Who defined stakeholder theory?

Stakeholder theory was first described by Dr. F. Edward Freeman, a professor at the University of Virginia, in his landmark book, “Strategic Management: A Stakeholder Approach.” It suggests that shareholders are merely one of many stakeholders in a company.

Why you should use a stakeholders theory for business ethics?

Well, stakeholder theory suggests that a healthy competitive environment benefits everyone, including other stakeholders such as customers. There are plenty of other stakeholders you could identify such as suppliers, unions, trade associations, political groups, etc.

What is a stakeholder theory used for?

Stakeholder theory addresses business ethics, morals and values when managing stakeholders involved with a project or organization. It seeks to optimize relations with stakeholders, thereby improving efficiencies throughout the project or organization.

Is stakeholder theory really ethical?

Stakeholder theory claims to promote moral values in business and this claim is generally accepted. Yet, literature shows that the theory is fundamentally strategic and only incidentally normative.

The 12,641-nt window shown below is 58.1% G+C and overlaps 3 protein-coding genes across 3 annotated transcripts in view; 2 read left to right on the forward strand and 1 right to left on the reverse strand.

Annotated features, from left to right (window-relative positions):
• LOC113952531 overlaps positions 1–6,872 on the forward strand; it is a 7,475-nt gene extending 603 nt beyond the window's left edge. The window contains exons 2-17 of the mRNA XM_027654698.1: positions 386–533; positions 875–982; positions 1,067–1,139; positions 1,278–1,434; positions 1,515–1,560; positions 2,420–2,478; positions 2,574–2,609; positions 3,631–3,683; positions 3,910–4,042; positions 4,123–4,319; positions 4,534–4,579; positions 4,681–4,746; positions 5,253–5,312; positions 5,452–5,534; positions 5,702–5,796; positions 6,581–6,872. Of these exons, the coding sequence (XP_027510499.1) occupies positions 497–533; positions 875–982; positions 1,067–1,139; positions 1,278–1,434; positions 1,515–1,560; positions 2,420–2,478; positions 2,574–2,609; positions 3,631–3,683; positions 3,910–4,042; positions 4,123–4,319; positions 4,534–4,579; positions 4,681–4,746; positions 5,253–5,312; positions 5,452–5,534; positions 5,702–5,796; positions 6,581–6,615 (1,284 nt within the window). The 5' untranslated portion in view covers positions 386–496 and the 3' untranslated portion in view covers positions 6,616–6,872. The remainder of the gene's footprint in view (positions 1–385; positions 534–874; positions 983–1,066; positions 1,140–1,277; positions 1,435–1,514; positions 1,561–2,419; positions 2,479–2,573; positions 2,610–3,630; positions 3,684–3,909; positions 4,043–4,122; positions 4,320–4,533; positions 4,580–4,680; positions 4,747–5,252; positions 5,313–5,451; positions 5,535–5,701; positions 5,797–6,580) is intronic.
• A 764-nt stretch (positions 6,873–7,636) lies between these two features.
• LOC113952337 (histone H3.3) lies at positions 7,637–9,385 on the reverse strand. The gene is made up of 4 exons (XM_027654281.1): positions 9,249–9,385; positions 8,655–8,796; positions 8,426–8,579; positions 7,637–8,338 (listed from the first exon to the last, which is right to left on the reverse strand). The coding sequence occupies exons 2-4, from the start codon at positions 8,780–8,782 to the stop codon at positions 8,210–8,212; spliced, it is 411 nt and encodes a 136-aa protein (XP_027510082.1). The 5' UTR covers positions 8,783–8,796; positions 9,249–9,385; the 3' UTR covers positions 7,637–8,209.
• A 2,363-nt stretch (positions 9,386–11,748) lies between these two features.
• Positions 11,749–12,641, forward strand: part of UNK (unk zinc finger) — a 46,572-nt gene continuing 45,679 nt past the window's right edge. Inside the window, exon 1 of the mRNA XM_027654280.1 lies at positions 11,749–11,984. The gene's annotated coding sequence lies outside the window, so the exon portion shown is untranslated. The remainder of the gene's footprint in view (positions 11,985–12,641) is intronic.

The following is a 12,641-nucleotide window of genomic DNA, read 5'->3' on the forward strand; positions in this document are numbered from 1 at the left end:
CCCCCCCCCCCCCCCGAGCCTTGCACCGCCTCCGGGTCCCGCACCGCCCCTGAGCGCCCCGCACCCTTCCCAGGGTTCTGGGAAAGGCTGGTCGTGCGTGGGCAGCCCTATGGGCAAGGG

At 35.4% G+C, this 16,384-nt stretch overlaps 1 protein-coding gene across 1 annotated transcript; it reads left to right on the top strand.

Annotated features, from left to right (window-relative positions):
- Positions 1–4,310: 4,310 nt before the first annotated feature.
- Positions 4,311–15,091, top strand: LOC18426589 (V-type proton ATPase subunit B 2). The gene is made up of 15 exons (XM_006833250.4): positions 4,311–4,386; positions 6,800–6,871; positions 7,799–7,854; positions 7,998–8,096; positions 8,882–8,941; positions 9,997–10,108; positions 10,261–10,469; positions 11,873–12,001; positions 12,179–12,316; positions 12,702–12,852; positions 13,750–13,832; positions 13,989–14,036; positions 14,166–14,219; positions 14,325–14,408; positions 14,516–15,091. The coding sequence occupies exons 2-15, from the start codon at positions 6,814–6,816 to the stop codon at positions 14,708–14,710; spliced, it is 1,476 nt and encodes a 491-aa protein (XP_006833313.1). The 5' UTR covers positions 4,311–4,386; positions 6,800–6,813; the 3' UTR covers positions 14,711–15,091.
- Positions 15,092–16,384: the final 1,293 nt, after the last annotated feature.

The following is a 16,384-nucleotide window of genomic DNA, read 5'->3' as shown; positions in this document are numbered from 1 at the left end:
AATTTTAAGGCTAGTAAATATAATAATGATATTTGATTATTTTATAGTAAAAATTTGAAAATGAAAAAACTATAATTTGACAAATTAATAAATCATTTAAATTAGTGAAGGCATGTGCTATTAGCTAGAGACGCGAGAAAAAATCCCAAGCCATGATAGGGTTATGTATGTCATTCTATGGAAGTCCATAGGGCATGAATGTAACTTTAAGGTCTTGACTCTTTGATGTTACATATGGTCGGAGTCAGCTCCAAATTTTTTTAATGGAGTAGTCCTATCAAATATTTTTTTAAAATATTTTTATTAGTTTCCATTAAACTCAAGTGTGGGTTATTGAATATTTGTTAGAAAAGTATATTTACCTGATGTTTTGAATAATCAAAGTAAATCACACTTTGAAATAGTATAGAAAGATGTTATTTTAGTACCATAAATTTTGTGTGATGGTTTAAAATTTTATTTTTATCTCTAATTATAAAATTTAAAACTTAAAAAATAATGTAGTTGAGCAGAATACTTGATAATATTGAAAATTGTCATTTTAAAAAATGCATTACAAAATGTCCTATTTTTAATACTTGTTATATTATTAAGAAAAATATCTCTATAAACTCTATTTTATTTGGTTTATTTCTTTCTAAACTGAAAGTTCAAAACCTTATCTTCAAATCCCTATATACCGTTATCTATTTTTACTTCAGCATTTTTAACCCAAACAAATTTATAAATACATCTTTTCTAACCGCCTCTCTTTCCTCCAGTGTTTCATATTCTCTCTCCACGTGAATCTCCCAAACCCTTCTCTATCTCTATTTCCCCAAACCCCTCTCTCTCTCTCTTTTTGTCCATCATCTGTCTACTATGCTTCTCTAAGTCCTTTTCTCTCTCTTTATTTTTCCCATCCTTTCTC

What are the benefits of using stakeholder theory approach in ethical decision making How does this approach work?

The stakeholder-based approach to ethical decision making provides a framework for evaluating the options or alternatives available. This approach also requires understanding the potential impact on each of the stakeholders before choosing a direction.

What are the stakeholders in stakeholder ethics?

Stakeholder groups include, for example, communities, customers, employees, the environment, financiers (e.g., shareholders), governments, and suppliers.

What are the ethical obligations of stakeholders?

The ethical responsibility of a stakeholder is to make known his or her preferences to the companies he or she purchases from or relies on. Such communication can lead to an increased commitment on the part of corporations to improve.

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